Correction: this sentence lacks the second "its" (just after "respects").

Re:"intellectual" property (4, Funny)

LiquidCoooled (634315) | more than 8 years ago | (#14271086)

I expected it to say,

Microsoft stands behind its products and lobs chairs over the barracades.'

Re:"intellectual" property (0)

Anonymous Coward | more than 8 years ago | (#14271101)

In other news, Bill Gates loves puppies!

Permanent injuction? How likely is that? (2, Informative)

Escogido (884359) | more than 8 years ago | (#14271072)

Somehow I have a feeling Visto is just trying to "cash in" their patents by making out-of-court agreements to settle the deal.

Well duh, it's a software patent (1)

hug_the_penguin (933796) | more than 8 years ago | (#14271169)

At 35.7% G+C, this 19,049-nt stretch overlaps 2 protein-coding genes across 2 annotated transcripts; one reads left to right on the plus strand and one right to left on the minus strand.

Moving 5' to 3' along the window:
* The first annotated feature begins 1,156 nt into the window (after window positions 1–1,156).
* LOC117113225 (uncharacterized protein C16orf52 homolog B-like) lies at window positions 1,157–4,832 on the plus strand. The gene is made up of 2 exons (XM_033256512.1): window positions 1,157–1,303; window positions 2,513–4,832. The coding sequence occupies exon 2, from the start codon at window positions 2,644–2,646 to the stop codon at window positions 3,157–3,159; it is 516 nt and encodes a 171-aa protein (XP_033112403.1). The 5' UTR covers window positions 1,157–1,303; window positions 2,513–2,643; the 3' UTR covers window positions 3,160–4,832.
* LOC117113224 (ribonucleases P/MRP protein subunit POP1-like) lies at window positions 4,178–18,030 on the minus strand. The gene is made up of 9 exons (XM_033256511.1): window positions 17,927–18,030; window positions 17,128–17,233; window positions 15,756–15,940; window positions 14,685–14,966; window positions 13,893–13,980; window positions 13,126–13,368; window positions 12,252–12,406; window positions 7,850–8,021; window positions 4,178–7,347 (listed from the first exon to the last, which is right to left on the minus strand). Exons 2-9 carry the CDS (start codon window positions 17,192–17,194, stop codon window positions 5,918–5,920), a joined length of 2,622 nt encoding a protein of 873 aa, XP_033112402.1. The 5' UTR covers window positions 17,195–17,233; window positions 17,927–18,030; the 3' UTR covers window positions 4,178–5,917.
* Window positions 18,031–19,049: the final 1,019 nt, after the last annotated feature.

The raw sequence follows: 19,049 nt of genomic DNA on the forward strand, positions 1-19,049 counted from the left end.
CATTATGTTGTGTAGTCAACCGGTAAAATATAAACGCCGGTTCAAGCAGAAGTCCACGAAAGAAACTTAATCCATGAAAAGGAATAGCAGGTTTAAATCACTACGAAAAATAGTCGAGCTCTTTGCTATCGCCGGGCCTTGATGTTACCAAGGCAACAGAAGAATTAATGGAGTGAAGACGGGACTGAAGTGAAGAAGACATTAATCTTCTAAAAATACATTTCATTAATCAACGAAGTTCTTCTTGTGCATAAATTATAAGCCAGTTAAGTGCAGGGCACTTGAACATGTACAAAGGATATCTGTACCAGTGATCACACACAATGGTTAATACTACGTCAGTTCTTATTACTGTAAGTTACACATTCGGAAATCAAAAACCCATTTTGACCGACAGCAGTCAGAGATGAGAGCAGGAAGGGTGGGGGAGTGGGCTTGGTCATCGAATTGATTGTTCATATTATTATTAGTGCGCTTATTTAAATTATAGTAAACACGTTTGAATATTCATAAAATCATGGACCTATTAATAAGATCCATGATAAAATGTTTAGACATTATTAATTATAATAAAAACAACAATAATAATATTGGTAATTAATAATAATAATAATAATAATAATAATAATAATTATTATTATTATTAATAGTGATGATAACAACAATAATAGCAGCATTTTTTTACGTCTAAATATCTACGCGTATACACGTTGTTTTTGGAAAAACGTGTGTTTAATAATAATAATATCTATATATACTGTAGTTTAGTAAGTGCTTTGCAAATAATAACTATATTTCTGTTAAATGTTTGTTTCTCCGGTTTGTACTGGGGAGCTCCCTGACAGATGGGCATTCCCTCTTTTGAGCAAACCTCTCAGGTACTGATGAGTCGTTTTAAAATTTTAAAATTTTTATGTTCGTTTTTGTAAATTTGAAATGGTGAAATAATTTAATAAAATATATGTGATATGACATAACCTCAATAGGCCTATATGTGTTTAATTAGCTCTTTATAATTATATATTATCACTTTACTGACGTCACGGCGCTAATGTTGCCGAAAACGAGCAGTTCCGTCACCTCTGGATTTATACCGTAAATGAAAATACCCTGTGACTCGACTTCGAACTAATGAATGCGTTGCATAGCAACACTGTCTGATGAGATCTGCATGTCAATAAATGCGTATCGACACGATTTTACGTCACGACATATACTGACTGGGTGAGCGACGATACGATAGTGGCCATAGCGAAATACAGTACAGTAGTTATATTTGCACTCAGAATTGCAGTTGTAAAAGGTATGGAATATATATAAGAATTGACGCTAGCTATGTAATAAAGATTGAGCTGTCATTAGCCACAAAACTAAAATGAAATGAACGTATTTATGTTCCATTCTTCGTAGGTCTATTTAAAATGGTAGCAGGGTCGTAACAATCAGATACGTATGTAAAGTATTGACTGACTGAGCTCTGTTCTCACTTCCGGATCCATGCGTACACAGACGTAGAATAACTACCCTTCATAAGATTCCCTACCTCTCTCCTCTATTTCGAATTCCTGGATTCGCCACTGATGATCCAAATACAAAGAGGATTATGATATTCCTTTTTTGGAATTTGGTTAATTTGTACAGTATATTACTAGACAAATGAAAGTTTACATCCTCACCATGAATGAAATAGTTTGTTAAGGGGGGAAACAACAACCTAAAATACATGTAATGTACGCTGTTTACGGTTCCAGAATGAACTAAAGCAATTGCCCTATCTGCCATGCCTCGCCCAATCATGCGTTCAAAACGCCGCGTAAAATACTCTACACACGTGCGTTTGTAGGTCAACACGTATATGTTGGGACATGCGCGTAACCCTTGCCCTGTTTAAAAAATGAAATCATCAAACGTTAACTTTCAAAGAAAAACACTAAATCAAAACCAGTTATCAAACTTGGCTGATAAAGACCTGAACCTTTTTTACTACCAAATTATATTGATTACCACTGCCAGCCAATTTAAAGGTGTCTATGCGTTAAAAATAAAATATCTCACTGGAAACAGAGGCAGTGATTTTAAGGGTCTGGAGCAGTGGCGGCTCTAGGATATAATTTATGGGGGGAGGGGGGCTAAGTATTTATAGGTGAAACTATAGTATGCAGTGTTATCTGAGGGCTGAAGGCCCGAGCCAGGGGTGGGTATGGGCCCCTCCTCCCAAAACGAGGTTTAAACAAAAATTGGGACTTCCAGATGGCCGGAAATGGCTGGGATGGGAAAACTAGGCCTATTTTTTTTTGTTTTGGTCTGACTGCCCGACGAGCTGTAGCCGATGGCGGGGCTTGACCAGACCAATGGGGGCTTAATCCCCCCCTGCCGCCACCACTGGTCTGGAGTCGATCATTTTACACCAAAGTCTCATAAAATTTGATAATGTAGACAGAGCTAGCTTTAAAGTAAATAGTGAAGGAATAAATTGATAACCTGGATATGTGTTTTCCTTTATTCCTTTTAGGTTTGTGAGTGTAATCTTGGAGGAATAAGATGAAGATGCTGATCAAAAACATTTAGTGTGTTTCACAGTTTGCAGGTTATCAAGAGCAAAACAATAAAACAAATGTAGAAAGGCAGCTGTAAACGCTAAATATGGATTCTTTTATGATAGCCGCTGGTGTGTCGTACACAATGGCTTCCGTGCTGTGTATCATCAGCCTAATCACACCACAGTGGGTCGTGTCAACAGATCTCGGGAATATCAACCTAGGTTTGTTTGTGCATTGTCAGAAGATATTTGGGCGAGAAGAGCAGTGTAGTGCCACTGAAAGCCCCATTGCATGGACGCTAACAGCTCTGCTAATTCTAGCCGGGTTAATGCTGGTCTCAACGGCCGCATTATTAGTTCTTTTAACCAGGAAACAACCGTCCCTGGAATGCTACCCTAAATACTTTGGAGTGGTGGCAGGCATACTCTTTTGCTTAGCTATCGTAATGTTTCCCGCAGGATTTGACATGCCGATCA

The only purpose of software patents is to cash in. Patents were originally there to prevent ideas theft because it was expensive to develop ideas and manufacturing a product was expensive. In the digital world, it costs nothing to refine an idea and a mere half an hour to develop all but the most advanced software that you are patenting. If it's an idea you have, it will have been patented, especially with things like scrollbars patented, and not forgetting the patent on the idea of a menu. They're used by everyone and there is always going to be patent action against people who use them. I would feel sympathy for microsoft for once, if it weren't for the fact they've been suing for software patent infringement on equally ridiculous things. The US patent office is a joke. One-click shopping should be unpatentable, and patenting an algorithm in the year 2002 that was implemented in the linux kernel since 1992 (i think that was the year?) really beggars belief (a method of detecting whether a 2 digit year was in the 20th or 21st century - checking if it was above 70). Patents were there to make people innovate more, but in software, they stifle innovation because there arent a thousand ways of doing things and when they're all patented (usually by one or two companies), you're a bit buggered as a software dev.